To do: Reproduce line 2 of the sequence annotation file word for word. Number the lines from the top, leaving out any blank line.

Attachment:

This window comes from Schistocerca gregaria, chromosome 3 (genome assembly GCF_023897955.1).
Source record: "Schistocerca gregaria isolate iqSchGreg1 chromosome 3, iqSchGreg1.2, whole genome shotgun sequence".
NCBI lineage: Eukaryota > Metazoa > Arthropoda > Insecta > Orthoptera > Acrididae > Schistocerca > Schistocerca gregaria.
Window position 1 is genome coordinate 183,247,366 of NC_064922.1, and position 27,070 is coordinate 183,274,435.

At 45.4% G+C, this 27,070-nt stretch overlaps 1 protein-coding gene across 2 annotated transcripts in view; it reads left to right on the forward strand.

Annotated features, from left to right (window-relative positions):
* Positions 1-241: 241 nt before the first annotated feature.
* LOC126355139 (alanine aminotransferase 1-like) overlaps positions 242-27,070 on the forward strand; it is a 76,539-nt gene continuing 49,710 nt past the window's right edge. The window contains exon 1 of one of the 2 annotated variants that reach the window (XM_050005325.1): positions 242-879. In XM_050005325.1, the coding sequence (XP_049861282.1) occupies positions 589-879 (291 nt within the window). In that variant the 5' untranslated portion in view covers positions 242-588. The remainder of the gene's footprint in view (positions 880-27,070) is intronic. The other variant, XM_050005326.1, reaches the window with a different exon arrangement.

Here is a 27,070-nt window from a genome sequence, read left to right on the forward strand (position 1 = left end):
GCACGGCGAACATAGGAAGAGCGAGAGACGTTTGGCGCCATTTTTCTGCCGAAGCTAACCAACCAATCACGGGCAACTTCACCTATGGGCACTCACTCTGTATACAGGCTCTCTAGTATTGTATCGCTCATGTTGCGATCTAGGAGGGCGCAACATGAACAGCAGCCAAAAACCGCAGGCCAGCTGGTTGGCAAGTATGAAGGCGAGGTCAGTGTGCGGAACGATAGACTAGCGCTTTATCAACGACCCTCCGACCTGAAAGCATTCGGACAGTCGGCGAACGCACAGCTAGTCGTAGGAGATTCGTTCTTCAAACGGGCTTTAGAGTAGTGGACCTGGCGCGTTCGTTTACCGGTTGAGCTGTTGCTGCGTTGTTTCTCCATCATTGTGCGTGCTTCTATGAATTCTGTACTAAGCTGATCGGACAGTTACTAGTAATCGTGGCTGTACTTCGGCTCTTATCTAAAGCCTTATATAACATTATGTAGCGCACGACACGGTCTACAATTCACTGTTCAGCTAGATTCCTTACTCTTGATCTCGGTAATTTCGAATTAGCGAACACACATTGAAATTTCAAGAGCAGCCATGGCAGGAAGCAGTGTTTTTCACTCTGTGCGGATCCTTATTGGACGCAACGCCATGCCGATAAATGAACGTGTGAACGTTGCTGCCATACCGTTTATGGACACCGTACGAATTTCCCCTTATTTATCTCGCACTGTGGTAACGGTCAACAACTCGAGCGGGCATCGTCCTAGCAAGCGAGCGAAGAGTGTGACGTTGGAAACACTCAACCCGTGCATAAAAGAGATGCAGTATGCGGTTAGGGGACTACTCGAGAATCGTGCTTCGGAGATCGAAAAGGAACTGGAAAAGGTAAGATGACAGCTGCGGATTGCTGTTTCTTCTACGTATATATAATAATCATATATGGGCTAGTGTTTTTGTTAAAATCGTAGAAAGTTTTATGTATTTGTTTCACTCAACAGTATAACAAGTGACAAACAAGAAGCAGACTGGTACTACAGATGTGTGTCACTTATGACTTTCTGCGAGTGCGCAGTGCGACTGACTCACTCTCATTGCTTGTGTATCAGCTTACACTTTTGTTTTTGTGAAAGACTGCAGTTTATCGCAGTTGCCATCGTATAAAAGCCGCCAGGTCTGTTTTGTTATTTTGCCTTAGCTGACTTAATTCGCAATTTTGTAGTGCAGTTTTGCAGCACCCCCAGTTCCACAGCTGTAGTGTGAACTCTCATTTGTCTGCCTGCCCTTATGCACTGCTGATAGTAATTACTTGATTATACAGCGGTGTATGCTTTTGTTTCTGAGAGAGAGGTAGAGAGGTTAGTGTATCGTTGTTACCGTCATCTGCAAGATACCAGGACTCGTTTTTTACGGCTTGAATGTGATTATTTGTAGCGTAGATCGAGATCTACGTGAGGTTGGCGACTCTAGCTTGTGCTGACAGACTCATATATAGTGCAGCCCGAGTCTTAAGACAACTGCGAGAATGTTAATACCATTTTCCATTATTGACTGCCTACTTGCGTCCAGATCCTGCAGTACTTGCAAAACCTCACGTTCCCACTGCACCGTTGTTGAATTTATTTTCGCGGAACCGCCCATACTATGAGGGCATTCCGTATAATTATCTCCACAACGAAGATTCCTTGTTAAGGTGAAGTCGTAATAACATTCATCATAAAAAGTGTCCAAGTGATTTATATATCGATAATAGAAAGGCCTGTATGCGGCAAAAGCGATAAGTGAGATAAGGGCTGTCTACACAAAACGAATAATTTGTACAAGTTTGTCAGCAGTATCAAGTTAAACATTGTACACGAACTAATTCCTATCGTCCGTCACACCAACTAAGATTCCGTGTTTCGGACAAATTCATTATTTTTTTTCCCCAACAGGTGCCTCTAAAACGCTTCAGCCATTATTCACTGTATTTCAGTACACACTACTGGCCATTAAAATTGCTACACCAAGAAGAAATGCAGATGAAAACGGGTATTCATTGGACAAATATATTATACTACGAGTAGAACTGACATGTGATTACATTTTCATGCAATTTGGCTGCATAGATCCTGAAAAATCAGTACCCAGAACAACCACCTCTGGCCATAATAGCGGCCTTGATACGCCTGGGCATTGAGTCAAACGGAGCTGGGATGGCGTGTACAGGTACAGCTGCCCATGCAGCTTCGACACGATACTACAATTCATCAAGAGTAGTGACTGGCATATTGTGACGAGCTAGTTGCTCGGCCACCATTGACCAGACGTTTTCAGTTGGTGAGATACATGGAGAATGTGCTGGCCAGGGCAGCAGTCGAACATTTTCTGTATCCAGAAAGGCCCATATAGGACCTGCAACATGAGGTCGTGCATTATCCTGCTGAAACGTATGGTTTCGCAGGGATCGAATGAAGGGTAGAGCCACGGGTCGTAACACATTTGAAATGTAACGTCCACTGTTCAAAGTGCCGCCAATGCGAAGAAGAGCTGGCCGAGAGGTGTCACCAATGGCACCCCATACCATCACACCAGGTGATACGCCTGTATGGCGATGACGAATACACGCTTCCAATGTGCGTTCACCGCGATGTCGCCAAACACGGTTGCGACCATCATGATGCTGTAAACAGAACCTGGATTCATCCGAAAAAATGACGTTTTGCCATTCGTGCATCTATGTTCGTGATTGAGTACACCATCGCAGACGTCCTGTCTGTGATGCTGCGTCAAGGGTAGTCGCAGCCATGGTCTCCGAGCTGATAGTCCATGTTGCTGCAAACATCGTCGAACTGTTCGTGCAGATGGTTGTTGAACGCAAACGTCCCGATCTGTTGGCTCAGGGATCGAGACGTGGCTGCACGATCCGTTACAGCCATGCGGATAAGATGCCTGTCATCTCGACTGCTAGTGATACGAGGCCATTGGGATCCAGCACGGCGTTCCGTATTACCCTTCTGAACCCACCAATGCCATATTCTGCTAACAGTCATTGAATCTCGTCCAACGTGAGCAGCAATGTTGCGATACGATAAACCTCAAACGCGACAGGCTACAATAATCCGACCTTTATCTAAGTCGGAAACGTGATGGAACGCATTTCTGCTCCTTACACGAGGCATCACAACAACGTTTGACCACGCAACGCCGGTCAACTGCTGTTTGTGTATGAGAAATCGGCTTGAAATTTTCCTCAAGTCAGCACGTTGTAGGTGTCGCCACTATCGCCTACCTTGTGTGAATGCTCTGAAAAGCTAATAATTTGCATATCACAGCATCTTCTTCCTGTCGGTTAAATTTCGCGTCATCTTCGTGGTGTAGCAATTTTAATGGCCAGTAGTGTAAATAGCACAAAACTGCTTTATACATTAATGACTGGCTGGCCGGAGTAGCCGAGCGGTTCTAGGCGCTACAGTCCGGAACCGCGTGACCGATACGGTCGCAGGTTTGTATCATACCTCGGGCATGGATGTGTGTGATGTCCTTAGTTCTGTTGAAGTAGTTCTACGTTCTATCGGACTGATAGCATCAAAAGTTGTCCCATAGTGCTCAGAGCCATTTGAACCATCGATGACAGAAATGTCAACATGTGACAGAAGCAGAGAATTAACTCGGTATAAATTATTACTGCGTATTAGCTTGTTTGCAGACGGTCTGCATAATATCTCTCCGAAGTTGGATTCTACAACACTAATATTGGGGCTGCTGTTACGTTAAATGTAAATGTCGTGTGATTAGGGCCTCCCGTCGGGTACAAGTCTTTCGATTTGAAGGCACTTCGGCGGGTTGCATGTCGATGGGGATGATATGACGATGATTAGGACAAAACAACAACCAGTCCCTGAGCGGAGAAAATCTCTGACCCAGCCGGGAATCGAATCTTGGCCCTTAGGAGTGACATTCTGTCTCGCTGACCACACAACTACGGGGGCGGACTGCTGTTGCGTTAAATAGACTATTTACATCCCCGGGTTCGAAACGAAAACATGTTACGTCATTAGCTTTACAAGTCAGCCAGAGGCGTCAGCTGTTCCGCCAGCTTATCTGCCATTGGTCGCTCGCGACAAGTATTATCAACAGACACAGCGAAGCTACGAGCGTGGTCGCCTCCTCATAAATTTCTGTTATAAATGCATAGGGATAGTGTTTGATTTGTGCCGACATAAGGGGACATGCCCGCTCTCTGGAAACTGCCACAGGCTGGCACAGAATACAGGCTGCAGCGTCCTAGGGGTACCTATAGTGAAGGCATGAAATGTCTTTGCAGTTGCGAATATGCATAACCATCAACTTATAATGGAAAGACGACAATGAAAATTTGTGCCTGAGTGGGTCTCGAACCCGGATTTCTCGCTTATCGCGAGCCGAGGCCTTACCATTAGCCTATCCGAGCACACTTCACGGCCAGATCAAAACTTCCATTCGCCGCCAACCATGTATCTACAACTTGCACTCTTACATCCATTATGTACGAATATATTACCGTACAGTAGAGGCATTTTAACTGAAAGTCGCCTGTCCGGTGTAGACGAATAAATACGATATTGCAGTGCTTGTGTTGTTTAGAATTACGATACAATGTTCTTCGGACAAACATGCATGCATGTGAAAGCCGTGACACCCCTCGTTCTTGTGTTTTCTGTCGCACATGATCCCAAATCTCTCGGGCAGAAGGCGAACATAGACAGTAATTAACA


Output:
Source record: "Schistocerca gregaria isolate iqSchGreg1 chromosome 3, iqSchGreg1.2, whole genome shotgun sequence".